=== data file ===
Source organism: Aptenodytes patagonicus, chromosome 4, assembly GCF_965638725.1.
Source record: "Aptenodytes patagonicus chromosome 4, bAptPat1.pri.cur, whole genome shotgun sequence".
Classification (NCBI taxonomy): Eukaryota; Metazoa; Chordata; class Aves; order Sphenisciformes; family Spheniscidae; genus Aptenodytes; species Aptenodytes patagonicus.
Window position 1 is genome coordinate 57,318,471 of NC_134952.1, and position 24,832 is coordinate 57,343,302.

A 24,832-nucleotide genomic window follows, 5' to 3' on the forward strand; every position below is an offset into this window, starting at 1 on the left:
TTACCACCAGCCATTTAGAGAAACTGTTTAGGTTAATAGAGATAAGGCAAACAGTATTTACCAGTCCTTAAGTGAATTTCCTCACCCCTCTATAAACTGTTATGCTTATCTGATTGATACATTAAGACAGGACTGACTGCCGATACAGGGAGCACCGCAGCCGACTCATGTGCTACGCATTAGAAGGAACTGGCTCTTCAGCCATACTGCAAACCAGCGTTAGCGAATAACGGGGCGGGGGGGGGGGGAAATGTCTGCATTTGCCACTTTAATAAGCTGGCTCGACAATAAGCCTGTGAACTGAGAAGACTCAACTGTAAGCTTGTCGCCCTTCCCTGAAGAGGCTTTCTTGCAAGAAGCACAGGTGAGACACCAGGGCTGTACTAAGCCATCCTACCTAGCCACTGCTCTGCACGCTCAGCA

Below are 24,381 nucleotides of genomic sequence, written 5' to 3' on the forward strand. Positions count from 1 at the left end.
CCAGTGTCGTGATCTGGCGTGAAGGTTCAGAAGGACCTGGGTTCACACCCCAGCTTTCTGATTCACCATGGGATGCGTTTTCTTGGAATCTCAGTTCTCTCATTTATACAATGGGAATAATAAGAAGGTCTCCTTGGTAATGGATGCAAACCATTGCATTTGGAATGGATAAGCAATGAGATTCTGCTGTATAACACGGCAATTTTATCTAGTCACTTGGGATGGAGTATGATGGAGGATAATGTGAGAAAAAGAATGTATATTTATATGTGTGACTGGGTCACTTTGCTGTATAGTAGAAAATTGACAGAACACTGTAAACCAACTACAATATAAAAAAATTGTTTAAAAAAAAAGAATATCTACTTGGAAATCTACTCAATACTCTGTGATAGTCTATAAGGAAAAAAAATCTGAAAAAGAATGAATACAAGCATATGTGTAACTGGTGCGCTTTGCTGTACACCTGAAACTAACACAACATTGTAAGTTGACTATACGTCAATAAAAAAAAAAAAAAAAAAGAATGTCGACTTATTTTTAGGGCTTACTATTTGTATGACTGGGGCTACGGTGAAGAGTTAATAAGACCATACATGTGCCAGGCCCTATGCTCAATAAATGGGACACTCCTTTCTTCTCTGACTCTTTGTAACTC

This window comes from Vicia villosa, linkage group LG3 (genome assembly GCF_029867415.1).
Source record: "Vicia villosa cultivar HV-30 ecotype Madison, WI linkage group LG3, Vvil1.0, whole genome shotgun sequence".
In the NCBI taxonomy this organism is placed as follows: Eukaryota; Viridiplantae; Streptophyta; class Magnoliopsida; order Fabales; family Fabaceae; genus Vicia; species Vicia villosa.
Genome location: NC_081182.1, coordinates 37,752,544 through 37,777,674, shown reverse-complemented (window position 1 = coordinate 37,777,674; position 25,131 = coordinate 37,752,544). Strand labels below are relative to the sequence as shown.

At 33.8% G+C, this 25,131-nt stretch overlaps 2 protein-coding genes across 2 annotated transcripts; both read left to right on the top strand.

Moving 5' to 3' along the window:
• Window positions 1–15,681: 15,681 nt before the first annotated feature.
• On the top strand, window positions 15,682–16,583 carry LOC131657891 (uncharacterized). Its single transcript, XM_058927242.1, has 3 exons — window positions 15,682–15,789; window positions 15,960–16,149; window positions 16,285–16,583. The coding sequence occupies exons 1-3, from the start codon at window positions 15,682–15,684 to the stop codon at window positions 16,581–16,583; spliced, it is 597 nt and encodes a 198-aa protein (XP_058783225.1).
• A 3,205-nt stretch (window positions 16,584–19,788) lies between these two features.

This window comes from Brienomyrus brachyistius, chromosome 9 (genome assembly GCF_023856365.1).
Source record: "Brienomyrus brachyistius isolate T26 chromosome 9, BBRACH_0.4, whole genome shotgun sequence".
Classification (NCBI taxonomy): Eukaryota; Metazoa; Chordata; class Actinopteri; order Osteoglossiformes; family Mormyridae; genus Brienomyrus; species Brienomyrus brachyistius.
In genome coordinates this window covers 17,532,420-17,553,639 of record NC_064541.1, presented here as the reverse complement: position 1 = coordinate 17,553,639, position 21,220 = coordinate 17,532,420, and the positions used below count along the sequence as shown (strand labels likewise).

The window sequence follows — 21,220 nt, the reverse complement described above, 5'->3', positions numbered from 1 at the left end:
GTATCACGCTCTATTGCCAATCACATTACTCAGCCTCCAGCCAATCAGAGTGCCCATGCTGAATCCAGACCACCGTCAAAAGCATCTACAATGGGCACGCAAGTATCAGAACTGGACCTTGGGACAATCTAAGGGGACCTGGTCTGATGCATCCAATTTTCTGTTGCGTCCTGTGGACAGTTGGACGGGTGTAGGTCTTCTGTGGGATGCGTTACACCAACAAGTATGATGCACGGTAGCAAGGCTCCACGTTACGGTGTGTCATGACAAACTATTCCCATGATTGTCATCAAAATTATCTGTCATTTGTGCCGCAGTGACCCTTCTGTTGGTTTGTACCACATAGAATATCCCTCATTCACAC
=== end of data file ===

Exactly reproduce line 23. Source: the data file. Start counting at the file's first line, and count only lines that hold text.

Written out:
GTATCACGCTCTATTGCCAATCACATTACTCAGCCTCCAGCCAATCAGAGTGCCCATGCTGAATCCAGACCACCGTCAAAAGCATCTACAATGGGCACGCAAGTATCAGAACTGGACCTTGGGACAATCTAAGGGGACCTGGTCTGATGCATCCAATTTTCTGTTGCGTCCTGTGGACAGTTGGACGGGTGTAGGTCTTCTGTGGGATGCGTTACACCAACAAGTATGATGCACGGTAGCAAGGCTCCACGTTACGGTGTGTCATGACAAACTATTCCCATGATTGTCATCAAAATTATCTGTCATTTGTGCCGCAGTGACCCTTCTGTTGGTTTGTACCACATAGAATATCCCTCATTCACAC